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NEWS Last modified on January 13, 2015

Owls spotted near Pittsburgh ushered to safety

The Allegheny County Airport Authority (ACAA), along with state and federal agencies, have worked together to protect and usher owls at Pittsburgh International Airport to safety.

The medium-sized short-eared owls were spotted on the edges of the airport’s size by employees at Pittsburgh, and have small ear tufts on the top of the heads, and round, beige facial disks similar to barn owls.

They are often observed at dawn or dusk, and roost on the ground. Pennsylvania is considered the southern edge of their breeding range in North America.

Ben Shertzer, ACAA wildlife administrator, explains: “When these species are identified on airport land, the authority’s wildlife management team works with environmental regulatory agencies to protect these species and maintain the day-to-day safety of airport operations.”

ACAA, the United States Department of Agriculture (USDA), The National Aviary and the Pennsylvania Game Commission worked together earlier this week to trap, band and relocate three owls from the airport to a more suitable location about 25 miles away.


Birds at airports present a significant threat to aircraft safety, but when the bird is endangered, the airport is required by the US Fish and Wildlife Service or a state wildlife agency to comply with rules to protect the bird, such as the Endangered Species Act of 1973.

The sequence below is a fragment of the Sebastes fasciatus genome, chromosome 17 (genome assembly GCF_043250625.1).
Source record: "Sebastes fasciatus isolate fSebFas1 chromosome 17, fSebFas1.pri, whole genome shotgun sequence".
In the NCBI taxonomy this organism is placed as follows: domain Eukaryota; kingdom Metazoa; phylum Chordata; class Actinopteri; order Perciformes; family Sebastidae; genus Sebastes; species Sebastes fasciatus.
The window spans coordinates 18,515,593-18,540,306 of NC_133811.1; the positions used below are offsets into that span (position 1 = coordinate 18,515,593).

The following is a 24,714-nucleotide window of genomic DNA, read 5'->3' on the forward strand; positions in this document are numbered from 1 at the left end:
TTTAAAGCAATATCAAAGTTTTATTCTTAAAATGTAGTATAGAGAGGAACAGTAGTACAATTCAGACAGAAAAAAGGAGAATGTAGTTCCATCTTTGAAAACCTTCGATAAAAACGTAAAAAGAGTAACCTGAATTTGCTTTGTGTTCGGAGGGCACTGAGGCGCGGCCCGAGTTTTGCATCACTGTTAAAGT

The USDA biologist at the airport obtained the proper permission, including trapping permits and relocation clearance, in order to capture the owls, which are considered endangered.

Staff of the National Aviary examined and banded the owls in an effort to gain more information about the species.

“Now that the owls are banded with an individual serial number and information about the time, date and location where captured, we can better identify and study their behaviours,” Shertzer says, and adds that these are not the same owls the agencies relocated from the airport last January.


Pittsburgh has a comprehensive, integrated wildlife management programme, implemented by Bobby Hromack, a wildlife biologist with the USDA, and Bob Mulvihill, an ornithologist with the National Aviary, and Tammy Colt, a wildlife biologist with the Pennsylvania Game Commission, assisted in relocating the owls.

The same species of owl was also observed at and relocated from the airport last year.

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